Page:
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Red lights on Lowell Mountains won’t dim soon  

Credit:  By June Pichel Cook | The Hardwick Gazette | Wednesday, February 5, 2020 | ~~

CRAFTSBURY – Green Mountain Power (GMP) issued an interim report to the Public Utilities Commission in January indicating a significant setback to installing an Aircraft Detection Lighting System (ADLS) for the Kingdom Community Wind (KCW) site on the Lowell Mountains. The report was presented to the select board at its January meeting.

Preston Gregory, KCW supervisor, stated that recent “significant developments” warranted the update which appears to be another obstacle to installing an acceptable radar detection system on the mountain. The KCW site presents topographical challenges for a radar detection system, according to Kristin Kelly, director of communications at GMP.

Gregory stated in December that GMP had received a communication from Vestas, the manufacturer of the proposed ADLS, indicating that the current plan for KCW would not meet the required FAA radar standards. Vestas recently discovered that the planned turbine-mounted solution would have a smaller than anticipated radar range, and therefore would be unable to view the airspace required by the Federal Aviation Administration (FAA), according to Gregory.

“Vestas also indicated that it could not mount its equipment on pre-existing cell towers or meteorological towers as had been planned,” he stated.

GMP was surprised by the recent information, according to Gregory, since “we had selected this ADLS product specifically because we had been previously advised by Vestas that this type of mounting was possible and early radar models of the site had all been positive, though testing of icing impact has been ongoing and unsuccessful to date.”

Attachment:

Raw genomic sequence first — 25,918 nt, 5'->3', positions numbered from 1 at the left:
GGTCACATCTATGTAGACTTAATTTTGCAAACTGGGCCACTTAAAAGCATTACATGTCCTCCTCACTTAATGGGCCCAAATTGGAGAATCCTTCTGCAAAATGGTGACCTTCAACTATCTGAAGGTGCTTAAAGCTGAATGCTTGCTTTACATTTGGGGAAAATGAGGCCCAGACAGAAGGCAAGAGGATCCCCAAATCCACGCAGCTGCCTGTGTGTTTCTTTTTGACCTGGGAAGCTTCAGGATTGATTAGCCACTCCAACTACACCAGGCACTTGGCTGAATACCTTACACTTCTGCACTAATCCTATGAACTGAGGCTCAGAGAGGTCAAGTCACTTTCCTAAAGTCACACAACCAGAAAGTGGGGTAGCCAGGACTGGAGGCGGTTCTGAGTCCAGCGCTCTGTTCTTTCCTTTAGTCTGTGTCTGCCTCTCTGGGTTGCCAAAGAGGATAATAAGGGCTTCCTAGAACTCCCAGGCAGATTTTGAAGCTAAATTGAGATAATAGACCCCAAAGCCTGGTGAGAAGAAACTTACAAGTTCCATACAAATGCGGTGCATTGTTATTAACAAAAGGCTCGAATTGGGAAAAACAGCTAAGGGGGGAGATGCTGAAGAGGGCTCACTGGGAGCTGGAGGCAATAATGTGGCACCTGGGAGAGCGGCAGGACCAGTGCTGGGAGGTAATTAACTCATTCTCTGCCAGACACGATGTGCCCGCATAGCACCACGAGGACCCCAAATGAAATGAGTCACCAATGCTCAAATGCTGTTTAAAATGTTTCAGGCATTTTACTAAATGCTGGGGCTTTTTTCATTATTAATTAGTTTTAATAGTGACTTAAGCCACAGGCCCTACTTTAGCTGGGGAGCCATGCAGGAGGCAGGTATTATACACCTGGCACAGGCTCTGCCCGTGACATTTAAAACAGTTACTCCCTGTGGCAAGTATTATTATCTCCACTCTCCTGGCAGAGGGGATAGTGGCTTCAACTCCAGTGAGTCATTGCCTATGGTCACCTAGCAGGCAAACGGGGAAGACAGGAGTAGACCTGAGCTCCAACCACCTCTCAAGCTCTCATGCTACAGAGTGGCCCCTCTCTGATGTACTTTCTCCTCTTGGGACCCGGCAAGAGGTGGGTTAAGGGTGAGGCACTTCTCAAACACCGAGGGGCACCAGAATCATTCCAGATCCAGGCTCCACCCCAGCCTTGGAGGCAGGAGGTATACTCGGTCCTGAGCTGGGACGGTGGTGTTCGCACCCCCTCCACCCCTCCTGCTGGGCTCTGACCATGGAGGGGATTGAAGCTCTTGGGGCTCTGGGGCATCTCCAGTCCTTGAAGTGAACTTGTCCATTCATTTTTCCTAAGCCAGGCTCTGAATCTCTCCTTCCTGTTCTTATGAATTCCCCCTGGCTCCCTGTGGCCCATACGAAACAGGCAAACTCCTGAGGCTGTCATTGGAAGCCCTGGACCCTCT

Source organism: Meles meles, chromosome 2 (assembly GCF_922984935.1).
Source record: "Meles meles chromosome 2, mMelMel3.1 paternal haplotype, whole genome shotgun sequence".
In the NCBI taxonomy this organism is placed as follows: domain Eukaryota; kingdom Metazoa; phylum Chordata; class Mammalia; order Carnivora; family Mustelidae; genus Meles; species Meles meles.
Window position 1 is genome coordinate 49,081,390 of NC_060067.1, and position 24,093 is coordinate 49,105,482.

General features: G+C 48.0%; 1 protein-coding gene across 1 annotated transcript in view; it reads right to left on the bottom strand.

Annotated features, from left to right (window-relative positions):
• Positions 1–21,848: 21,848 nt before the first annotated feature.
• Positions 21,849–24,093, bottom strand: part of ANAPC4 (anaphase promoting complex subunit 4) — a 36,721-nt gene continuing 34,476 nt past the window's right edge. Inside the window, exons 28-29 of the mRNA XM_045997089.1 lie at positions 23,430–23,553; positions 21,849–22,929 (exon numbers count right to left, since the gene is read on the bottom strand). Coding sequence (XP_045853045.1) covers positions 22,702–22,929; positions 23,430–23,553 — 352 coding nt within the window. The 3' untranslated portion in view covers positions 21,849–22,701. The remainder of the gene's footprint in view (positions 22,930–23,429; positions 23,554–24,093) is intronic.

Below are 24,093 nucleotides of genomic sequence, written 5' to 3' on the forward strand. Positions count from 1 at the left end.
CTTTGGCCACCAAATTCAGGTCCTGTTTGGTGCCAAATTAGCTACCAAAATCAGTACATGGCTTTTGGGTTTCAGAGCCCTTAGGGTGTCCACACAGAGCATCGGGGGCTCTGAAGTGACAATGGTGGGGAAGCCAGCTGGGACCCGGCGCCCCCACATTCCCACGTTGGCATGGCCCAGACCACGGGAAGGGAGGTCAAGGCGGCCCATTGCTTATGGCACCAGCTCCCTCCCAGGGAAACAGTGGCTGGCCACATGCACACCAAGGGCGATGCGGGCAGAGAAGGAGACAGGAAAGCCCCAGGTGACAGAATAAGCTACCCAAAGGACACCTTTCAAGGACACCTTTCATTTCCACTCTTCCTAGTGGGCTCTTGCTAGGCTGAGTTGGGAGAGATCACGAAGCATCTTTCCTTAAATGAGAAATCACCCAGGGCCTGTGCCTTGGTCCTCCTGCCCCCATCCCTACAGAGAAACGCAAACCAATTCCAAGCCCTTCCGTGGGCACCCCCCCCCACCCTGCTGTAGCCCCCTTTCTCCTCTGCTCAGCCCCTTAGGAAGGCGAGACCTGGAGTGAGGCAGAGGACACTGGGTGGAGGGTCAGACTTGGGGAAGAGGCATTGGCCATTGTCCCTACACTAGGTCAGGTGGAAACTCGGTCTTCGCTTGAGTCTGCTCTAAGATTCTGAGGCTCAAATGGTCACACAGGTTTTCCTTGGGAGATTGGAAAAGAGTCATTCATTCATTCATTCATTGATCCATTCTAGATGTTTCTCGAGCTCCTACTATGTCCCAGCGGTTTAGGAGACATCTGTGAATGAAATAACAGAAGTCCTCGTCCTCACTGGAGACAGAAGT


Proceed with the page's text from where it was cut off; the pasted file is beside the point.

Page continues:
Kelly explained in an e-mail that the “knoll at the southern end of the site impacts visibility and is impossible to see through if currently available tech is mounted on existing infrastructure.”

“It (ADLS) must be able to see 3 nautical miles from the closest turbine and existing technology is unable to do that with current radar options.”

According to Kelly, the FAA first approved Vestas as a vendor for a system three years ago. “GMP has been working since 2015,” she stated, “because that’s when the FAA first started to approve technology that could be appropriate for the site.”

“In follow-up discussions with Vestas,” Gregory stated in his letter, “it has offered to deliver an ADLS system with appropriate radar coverage mounted on two new thirty-meter (90 feet) towers.”

“However, the location of these towers would likely experience significant permitting challenges,” he wrote, “as they would require what appear to be significant impacts to a Montane Yellow Birch Spruce Fir Forest and other natural resources that GMP has sought to avoid.”

GMP has been working with Vestas for three years to meet FAA requirements, limit environmental impacts and meet Condition 34 of the Certificate of Public Good, according to Gregory. Condition 34 seeks to limit the amount of time lights are on at the KCW site. GMP researched two other FAA-approved products, manufactured by Laufer Wind and Terma. Laufer Wind has since ceased operations. In considering Terma, discussions with the Vermont Agency of Natural Resources came to an impasse. Terma equipment had to be installed off the KCW site “that likely would create significant impacts to sensitive and high-quality environmental resources atop Eden Mountain,” according to Gregory.

Both Kelly and Gregory reiterated that GMP is committed to meeting its CPG obligations and installing light reducing technology for the KCW site. GMP makes 6-month progress reports to the Public Utilities Commission in meeting Condition 34 of the Certificate of Public Good that the company was awarded in developing the KCW site in 2011.

Source:  By June Pichel Cook | The Hardwick Gazette | Wednesday, February 5, 2020 |

This article is the work of the source indicated. Any opinions expressed in it are not necessarily those of National Wind Watch.

The copyright of this article resides with the author or publisher indicated. As part of its noncommercial effort to present the environmental, social, scientific, and economic issues of large-scale wind power development to a global audience seeking such information, National Wind Watch endeavors to observe “fair use” as provided for in section 107 of U.S. Copyright Law and similar “fair dealing” provisions of the copyright laws of other nations. Send requests to excerpt, general inquiries, and comments via e-mail.

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